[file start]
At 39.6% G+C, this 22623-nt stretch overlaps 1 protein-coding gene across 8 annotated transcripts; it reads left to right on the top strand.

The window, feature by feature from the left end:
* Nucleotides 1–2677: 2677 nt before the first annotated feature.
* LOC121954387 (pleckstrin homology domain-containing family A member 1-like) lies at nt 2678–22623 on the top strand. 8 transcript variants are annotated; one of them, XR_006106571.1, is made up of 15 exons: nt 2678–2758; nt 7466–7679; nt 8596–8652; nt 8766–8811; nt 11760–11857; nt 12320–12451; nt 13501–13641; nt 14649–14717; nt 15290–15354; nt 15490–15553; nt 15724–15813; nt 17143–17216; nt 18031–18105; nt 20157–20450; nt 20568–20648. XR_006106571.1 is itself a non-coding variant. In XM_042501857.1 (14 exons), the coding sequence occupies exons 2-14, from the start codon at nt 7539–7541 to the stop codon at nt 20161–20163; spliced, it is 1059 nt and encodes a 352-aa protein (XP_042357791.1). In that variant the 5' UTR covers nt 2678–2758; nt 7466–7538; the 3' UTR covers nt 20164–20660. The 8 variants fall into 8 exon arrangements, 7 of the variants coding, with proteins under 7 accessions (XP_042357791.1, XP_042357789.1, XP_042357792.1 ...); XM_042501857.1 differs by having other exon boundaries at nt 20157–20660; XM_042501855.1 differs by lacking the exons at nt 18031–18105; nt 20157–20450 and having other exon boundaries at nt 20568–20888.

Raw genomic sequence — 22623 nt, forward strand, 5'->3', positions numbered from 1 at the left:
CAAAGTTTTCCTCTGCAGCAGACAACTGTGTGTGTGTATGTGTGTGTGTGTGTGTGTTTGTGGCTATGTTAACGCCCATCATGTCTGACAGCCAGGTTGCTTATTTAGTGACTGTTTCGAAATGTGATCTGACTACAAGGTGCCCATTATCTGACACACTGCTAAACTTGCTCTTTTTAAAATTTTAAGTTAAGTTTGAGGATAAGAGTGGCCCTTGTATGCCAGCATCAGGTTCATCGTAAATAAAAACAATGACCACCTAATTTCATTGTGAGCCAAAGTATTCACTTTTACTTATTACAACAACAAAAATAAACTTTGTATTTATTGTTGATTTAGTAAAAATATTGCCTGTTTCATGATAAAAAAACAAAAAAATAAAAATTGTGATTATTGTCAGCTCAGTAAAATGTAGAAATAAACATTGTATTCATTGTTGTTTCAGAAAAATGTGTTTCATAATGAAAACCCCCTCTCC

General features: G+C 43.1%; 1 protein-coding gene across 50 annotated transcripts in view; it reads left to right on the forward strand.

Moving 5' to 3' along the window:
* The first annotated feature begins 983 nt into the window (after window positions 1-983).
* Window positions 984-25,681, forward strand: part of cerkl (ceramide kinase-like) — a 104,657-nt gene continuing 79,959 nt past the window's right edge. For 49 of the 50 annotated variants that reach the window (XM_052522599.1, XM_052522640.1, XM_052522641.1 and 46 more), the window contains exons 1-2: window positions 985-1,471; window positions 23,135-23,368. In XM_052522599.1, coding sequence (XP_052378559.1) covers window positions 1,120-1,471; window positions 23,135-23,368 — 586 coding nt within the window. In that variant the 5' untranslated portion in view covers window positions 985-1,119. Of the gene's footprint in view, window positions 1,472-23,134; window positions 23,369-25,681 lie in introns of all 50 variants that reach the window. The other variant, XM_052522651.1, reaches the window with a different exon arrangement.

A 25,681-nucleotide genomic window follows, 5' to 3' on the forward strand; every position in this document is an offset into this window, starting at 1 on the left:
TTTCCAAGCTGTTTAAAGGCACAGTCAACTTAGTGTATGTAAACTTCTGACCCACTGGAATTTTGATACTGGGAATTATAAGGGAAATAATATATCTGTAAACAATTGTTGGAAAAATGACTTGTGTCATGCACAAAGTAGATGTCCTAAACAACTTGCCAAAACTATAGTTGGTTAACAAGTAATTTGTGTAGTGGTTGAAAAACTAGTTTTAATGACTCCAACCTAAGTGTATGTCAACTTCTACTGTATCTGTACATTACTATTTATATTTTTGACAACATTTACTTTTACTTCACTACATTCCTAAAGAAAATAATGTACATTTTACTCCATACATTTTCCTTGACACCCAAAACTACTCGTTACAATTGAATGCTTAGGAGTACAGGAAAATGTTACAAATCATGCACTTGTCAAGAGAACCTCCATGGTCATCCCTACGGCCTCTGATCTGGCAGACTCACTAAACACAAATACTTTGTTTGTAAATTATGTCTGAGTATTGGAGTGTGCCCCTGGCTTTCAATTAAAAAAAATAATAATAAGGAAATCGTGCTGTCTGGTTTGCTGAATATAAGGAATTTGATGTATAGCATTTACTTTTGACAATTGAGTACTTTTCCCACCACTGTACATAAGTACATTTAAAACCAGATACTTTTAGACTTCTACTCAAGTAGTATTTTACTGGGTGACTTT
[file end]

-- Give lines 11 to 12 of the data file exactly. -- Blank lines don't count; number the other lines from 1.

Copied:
A 25,681-nucleotide genomic window follows, 5' to 3' on the forward strand; every position in this document is an offset into this window, starting at 1 on the left:
TTTCCAAGCTGTTTAAAGGCACAGTCAACTTAGTGTATGTAAACTTCTGACCCACTGGAATTTTGATACTGGGAATTATAAGGGAAATAATATATCTGTAAACAATTGTTGGAAAAATGACTTGTGTCATGCACAAAGTAGATGTCCTAAACAACTTGCCAAAACTATAGTTGGTTAACAAGTAATTTGTGTAGTGGTTGAAAAACTAGTTTTAATGACTCCAACCTAAGTGTATGTCAACTTCTACTGTATCTGTACATTACTATTTATATTTTTGACAACATTTACTTTTACTTCACTACATTCCTAAAGAAAATAATGTACATTTTACTCCATACATTTTCCTTGACACCCAAAACTACTCGTTACAATTGAATGCTTAGGAGTACAGGAAAATGTTACAAATCATGCACTTGTCAAGAGAACCTCCATGGTCATCCCTACGGCCTCTGATCTGGCAGACTCACTAAACACAAATACTTTGTTTGTAAATTATGTCTGAGTATTGGAGTGTGCCCCTGGCTTTCAATTAAAAAAAATAATAATAAGGAAATCGTGCTGTCTGGTTTGCTGAATATAAGGAATTTGATGTATAGCATTTACTTTTGACAATTGAGTACTTTTCCCACCACTGTACATAAGTACATTTAAAACCAGATACTTTTAGACTTCTACTCAAGTAGTATTTTACTGGGTGACTTT